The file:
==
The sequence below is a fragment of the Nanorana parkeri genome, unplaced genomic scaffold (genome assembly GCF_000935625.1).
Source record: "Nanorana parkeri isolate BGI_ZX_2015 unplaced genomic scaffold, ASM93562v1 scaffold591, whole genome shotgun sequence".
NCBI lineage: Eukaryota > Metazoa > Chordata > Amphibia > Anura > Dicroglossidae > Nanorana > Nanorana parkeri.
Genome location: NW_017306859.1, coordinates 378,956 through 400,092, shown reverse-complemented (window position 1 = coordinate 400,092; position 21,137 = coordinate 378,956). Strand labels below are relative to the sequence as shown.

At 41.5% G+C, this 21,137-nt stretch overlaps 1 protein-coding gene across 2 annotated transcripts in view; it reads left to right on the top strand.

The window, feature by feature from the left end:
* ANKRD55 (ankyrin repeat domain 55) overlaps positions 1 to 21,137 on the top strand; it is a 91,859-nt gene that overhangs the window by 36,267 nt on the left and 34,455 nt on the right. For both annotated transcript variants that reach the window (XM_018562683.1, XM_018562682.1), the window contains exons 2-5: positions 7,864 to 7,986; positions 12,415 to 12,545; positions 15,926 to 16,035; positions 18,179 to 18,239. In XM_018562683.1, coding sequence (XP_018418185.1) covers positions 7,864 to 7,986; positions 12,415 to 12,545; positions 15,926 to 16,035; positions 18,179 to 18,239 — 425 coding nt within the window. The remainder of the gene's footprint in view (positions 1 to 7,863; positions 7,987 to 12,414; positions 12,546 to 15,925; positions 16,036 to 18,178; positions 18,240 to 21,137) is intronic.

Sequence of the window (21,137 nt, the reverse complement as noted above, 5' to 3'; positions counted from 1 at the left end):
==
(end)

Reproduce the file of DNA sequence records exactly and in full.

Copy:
The sequence below is a fragment of the Nanorana parkeri genome, unplaced genomic scaffold (genome assembly GCF_000935625.1).
Source record: "Nanorana parkeri isolate BGI_ZX_2015 unplaced genomic scaffold, ASM93562v1 scaffold591, whole genome shotgun sequence".
NCBI lineage: Eukaryota > Metazoa > Chordata > Amphibia > Anura > Dicroglossidae > Nanorana > Nanorana parkeri.
Genome location: NW_017306859.1, coordinates 378,956 through 400,092, shown reverse-complemented (window position 1 = coordinate 400,092; position 21,137 = coordinate 378,956). Strand labels below are relative to the sequence as shown.

At 41.5% G+C, this 21,137-nt stretch overlaps 1 protein-coding gene across 2 annotated transcripts in view; it reads left to right on the top strand.

The window, feature by feature from the left end:
* ANKRD55 (ankyrin repeat domain 55) overlaps positions 1 to 21,137 on the top strand; it is a 91,859-nt gene that overhangs the window by 36,267 nt on the left and 34,455 nt on the right. For both annotated transcript variants that reach the window (XM_018562683.1, XM_018562682.1), the window contains exons 2-5: positions 7,864 to 7,986; positions 12,415 to 12,545; positions 15,926 to 16,035; positions 18,179 to 18,239. In XM_018562683.1, coding sequence (XP_018418185.1) covers positions 7,864 to 7,986; positions 12,415 to 12,545; positions 15,926 to 16,035; positions 18,179 to 18,239 — 425 coding nt within the window. The remainder of the gene's footprint in view (positions 1 to 7,863; positions 7,987 to 12,414; positions 12,546 to 15,925; positions 16,036 to 18,178; positions 18,240 to 21,137) is intronic.

Sequence of the window (21,137 nt, the reverse complement as noted above, 5' to 3'; positions counted from 1 at the left end):